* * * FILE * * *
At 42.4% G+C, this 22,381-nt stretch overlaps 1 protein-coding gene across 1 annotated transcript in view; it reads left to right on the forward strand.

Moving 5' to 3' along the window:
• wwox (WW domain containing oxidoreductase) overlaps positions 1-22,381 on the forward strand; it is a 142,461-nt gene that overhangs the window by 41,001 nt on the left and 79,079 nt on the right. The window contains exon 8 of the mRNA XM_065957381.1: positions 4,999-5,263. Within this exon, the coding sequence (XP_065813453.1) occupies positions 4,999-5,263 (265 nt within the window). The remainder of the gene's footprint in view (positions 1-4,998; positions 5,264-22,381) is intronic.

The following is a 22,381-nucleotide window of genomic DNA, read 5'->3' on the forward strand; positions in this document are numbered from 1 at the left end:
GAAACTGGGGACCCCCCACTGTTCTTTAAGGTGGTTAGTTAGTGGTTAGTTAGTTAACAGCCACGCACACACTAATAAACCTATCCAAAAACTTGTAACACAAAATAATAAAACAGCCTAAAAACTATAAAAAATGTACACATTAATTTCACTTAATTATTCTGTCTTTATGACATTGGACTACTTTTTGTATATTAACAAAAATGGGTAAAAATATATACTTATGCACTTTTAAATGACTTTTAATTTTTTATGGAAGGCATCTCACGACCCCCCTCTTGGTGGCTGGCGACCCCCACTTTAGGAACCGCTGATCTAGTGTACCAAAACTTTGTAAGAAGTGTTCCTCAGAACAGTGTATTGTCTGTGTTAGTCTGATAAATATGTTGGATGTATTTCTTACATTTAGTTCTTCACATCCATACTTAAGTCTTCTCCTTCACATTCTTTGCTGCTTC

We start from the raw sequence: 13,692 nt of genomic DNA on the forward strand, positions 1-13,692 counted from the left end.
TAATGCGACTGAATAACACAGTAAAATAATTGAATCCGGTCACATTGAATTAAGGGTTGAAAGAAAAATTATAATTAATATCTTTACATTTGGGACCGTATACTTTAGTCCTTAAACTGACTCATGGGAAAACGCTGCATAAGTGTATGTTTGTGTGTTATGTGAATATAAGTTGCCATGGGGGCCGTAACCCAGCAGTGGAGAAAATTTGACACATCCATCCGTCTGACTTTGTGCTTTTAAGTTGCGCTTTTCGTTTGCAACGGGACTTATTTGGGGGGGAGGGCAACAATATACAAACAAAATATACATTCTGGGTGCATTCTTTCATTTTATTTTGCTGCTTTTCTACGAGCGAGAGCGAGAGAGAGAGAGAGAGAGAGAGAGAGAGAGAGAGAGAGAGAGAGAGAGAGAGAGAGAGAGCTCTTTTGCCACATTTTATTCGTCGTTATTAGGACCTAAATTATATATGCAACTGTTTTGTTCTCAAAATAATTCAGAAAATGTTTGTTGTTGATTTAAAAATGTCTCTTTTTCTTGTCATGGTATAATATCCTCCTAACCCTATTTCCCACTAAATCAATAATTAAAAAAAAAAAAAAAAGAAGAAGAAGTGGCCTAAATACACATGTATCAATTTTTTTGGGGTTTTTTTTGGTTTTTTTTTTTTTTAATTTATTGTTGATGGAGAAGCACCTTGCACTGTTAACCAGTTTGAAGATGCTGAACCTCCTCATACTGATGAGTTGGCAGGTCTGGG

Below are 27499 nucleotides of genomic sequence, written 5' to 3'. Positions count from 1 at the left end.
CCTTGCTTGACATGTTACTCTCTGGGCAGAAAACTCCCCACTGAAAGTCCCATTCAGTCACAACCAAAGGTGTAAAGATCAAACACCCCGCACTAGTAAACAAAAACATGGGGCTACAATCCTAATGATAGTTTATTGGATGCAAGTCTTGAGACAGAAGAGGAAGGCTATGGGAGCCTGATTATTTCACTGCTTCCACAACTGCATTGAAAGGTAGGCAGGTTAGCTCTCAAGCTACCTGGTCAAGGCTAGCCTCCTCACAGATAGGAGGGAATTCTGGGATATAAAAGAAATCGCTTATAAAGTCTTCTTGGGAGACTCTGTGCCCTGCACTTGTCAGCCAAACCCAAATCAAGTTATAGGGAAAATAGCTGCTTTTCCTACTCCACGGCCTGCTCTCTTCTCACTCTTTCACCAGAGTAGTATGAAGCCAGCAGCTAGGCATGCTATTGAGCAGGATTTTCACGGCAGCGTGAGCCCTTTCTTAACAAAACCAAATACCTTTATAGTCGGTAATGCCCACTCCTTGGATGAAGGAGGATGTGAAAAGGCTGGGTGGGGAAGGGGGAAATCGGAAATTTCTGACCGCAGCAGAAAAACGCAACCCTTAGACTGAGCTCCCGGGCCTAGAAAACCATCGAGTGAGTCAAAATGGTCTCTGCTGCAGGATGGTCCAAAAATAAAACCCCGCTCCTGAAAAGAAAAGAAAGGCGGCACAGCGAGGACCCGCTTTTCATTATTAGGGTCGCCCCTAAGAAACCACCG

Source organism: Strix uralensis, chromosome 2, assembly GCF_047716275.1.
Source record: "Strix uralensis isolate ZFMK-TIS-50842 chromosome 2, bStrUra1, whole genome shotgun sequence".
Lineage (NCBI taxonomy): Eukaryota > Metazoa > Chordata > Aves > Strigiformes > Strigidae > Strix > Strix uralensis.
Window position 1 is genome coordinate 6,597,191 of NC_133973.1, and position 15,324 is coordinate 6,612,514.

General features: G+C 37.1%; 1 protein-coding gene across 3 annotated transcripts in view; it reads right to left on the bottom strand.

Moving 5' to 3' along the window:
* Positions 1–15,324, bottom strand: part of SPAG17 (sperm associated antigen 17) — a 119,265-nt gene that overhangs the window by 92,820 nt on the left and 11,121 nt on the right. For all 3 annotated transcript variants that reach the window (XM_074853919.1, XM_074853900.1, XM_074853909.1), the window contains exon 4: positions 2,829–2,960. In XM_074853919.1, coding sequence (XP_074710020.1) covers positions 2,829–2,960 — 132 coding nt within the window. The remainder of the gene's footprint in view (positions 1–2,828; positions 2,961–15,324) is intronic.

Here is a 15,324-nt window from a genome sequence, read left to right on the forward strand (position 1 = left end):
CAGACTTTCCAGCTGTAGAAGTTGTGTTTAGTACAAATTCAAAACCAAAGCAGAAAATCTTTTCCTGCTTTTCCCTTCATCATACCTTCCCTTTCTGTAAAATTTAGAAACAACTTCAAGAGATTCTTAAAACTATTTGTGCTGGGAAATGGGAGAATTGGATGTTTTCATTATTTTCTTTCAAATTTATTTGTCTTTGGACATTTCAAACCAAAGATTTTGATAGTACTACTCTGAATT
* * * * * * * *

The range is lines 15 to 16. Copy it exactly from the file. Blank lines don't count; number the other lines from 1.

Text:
Moving 5' to 3' along the window:
* Positions 1–15,324, bottom strand: part of SPAG17 (sperm associated antigen 17) — a 119,265-nt gene that overhangs the window by 92,820 nt on the left and 11,121 nt on the right. For all 3 annotated transcript variants that reach the window (XM_074853919.1, XM_074853900.1, XM_074853909.1), the window contains exon 4: positions 2,829–2,960. In XM_074853919.1, coding sequence (XP_074710020.1) covers positions 2,829–2,960 — 132 coding nt within the window. The remainder of the gene's footprint in view (positions 1–2,828; positions 2,961–15,324) is intronic.